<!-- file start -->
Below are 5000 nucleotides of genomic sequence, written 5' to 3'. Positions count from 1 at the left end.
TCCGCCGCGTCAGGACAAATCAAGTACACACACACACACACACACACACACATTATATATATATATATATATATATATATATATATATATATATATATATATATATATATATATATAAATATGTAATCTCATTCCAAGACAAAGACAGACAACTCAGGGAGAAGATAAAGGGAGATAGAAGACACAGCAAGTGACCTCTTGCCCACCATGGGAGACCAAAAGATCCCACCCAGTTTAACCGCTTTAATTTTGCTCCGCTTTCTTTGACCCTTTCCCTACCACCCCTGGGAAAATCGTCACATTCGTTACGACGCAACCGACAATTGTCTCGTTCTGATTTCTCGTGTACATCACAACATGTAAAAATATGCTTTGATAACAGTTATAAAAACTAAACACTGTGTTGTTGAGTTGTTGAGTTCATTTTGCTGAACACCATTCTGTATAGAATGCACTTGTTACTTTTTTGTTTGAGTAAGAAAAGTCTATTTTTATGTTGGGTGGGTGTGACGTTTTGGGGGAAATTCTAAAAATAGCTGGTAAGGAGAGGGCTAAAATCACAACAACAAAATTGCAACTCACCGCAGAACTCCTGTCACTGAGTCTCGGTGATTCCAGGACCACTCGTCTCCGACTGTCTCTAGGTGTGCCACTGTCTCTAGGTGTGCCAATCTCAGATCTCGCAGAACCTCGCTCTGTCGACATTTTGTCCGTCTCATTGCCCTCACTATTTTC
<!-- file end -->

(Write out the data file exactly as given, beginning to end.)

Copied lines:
Below are 5000 nucleotides of genomic sequence, written 5' to 3'. Positions count from 1 at the left end.
TCCGCCGCGTCAGGACAAATCAAGTACACACACACACACACACACACACACATTATATATATATATATATATATATATATATATATATATATATATATATATATATATATATATATAAATATGTAATCTCATTCCAAGACAAAGACAGACAACTCAGGGAGAAGATAAAGGGAGATAGAAGACACAGCAAGTGACCTCTTGCCCACCATGGGAGACCAAAAGATCCCACCCAGTTTAACCGCTTTAATTTTGCTCCGCTTTCTTTGACCCTTTCCCTACCACCCCTGGGAAAATCGTCACATTCGTTACGACGCAACCGACAATTGTCTCGTTCTGATTTCTCGTGTACATCACAACATGTAAAAATATGCTTTGATAACAGTTATAAAAACTAAACACTGTGTTGTTGAGTTGTTGAGTTCATTTTGCTGAACACCATTCTGTATAGAATGCACTTGTTACTTTTTTGTTTGAGTAAGAAAAGTCTATTTTTATGTTGGGTGGGTGTGACGTTTTGGGGGAAATTCTAAAAATAGCTGGTAAGGAGAGGGCTAAAATCACAACAACAAAATTGCAACTCACCGCAGAACTCCTGTCACTGAGTCTCGGTGATTCCAGGACCACTCGTCTCCGACTGTCTCTAGGTGTGCCACTGTCTCTAGGTGTGCCAATCTCAGATCTCGCAGAACCTCGCTCTGTCGACATTTTGTCCGTCTCATTGCCCTCACTATTTTC